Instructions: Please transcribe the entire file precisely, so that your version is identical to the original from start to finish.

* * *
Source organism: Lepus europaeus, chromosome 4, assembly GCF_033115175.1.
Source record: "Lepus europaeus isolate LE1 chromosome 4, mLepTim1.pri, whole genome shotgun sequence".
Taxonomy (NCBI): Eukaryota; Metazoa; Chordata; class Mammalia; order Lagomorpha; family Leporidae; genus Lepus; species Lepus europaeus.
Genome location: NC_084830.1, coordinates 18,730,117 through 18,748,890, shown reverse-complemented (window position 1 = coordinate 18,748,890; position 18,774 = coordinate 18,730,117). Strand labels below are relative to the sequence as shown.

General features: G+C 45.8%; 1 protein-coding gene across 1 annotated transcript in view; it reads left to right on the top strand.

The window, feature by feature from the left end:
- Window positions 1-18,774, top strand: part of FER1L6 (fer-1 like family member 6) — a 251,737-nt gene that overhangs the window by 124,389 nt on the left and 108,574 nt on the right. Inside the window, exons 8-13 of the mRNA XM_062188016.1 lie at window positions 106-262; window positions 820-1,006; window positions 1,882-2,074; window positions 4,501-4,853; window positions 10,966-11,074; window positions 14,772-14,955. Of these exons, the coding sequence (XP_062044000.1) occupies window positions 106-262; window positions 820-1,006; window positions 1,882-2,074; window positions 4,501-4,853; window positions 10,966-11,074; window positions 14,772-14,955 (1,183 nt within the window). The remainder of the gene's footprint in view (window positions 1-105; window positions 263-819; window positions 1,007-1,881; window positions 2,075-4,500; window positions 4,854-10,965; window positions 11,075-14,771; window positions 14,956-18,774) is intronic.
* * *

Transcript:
Source organism: Lepus europaeus, chromosome 4, assembly GCF_033115175.1.
Source record: "Lepus europaeus isolate LE1 chromosome 4, mLepTim1.pri, whole genome shotgun sequence".
Taxonomy (NCBI): Eukaryota; Metazoa; Chordata; class Mammalia; order Lagomorpha; family Leporidae; genus Lepus; species Lepus europaeus.
Genome location: NC_084830.1, coordinates 18,730,117 through 18,748,890, shown reverse-complemented (window position 1 = coordinate 18,748,890; position 18,774 = coordinate 18,730,117). Strand labels below are relative to the sequence as shown.

General features: G+C 45.8%; 1 protein-coding gene across 1 annotated transcript in view; it reads left to right on the top strand.

The window, feature by feature from the left end:
- Window positions 1-18,774, top strand: part of FER1L6 (fer-1 like family member 6) — a 251,737-nt gene that overhangs the window by 124,389 nt on the left and 108,574 nt on the right. Inside the window, exons 8-13 of the mRNA XM_062188016.1 lie at window positions 106-262; window positions 820-1,006; window positions 1,882-2,074; window positions 4,501-4,853; window positions 10,966-11,074; window positions 14,772-14,955. Of these exons, the coding sequence (XP_062044000.1) occupies window positions 106-262; window positions 820-1,006; window positions 1,882-2,074; window positions 4,501-4,853; window positions 10,966-11,074; window positions 14,772-14,955 (1,183 nt within the window). The remainder of the gene's footprint in view (window positions 1-105; window positions 263-819; window positions 1,007-1,881; window positions 2,075-4,500; window positions 4,854-10,965; window positions 11,075-14,771; window positions 14,956-18,774) is intronic.